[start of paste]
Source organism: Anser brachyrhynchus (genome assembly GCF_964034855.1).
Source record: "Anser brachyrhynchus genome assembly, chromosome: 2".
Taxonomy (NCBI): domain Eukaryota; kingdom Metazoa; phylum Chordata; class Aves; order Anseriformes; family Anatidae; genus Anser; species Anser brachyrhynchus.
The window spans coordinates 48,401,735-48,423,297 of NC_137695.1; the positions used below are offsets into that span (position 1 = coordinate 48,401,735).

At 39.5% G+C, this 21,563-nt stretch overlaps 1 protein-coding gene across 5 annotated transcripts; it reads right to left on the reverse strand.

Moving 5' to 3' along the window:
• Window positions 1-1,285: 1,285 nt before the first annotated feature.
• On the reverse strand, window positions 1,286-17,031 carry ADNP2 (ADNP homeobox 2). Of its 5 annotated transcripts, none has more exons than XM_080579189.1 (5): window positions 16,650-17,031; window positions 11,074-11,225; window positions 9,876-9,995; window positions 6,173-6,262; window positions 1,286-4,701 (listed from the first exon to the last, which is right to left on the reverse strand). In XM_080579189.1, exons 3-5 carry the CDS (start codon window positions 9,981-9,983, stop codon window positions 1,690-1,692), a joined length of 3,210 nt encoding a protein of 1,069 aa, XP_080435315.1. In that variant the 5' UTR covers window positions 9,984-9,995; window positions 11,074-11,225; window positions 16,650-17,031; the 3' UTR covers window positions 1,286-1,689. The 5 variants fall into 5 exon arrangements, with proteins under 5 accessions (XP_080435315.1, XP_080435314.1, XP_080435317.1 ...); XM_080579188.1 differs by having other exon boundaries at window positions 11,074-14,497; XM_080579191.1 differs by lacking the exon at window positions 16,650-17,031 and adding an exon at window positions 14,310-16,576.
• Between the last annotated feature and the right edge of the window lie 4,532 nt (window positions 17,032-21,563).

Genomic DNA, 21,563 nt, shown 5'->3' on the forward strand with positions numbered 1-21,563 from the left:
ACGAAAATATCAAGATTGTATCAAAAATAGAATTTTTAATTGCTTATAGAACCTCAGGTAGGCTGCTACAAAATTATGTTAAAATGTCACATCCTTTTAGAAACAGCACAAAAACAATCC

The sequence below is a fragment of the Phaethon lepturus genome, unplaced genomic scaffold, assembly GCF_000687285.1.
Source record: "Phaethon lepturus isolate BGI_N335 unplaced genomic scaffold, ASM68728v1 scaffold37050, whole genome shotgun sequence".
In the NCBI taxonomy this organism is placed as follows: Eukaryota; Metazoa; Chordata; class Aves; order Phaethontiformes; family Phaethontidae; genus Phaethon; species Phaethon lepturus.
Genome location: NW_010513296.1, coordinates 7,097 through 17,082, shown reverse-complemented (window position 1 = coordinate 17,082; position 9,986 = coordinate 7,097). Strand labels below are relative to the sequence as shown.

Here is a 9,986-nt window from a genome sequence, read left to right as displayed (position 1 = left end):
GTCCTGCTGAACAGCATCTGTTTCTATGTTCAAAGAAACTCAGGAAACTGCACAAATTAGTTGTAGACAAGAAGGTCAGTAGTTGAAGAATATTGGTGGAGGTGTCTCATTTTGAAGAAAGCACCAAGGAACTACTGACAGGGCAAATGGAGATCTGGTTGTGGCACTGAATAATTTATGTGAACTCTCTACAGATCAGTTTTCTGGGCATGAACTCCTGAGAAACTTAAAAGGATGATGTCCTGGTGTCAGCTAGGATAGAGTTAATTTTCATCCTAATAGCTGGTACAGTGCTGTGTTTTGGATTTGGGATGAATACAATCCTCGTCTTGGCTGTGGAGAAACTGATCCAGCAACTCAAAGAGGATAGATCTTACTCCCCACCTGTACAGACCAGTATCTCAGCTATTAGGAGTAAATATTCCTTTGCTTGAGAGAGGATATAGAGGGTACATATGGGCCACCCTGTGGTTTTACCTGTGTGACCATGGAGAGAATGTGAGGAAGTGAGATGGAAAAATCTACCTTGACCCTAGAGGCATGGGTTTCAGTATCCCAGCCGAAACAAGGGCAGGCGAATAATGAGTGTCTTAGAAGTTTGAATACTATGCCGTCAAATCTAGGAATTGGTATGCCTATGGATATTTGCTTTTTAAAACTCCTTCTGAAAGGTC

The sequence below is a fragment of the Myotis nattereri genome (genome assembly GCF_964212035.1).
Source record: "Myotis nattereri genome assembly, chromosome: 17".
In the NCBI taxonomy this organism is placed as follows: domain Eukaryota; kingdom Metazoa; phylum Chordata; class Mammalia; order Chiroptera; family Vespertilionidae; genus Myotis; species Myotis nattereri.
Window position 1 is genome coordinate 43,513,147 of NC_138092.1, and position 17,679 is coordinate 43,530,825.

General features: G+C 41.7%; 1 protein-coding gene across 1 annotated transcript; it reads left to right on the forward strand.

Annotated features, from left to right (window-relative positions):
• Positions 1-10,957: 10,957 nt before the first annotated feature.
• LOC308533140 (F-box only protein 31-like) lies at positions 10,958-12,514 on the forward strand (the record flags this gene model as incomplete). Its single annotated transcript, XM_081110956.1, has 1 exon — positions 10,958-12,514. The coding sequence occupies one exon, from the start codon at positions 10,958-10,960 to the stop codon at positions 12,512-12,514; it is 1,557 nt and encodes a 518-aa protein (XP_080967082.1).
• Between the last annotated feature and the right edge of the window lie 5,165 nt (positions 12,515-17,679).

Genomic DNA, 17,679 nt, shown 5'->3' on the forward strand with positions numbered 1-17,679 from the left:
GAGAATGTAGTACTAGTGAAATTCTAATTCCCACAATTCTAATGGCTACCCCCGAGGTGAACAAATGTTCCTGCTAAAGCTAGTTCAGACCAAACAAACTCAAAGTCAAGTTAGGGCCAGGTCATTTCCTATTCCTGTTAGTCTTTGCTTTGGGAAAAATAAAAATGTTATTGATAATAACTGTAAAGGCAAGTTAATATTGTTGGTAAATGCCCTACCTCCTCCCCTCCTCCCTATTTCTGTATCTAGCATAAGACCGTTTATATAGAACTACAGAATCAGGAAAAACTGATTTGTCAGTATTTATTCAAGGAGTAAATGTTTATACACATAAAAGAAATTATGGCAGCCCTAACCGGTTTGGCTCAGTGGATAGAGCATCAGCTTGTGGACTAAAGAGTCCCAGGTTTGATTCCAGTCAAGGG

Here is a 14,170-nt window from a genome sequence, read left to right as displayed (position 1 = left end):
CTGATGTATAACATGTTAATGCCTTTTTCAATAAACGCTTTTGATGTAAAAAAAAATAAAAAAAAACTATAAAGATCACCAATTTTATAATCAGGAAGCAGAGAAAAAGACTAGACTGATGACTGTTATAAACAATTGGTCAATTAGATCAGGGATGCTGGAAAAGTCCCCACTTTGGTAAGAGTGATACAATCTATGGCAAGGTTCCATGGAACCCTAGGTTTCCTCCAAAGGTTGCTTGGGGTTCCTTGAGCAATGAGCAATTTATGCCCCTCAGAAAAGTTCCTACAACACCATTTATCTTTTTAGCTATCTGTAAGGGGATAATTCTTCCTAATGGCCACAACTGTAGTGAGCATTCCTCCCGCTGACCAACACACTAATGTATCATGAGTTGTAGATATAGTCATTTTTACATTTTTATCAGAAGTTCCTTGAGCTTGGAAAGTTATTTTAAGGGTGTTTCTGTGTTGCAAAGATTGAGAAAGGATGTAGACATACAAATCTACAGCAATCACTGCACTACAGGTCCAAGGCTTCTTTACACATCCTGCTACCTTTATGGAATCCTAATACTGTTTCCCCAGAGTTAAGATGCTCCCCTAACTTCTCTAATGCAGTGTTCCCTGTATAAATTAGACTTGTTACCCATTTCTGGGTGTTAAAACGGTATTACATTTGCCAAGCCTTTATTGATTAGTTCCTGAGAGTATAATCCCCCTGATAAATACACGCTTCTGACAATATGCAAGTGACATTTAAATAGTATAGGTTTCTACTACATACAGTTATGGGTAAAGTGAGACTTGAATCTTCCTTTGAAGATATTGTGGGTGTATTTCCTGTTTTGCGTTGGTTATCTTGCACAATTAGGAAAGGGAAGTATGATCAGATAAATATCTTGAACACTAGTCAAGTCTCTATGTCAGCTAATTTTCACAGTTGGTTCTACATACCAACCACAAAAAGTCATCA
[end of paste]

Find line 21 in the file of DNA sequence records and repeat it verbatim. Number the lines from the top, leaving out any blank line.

Window position 1 is genome coordinate 43,513,147 of NC_138092.1, and position 17,679 is coordinate 43,530,825.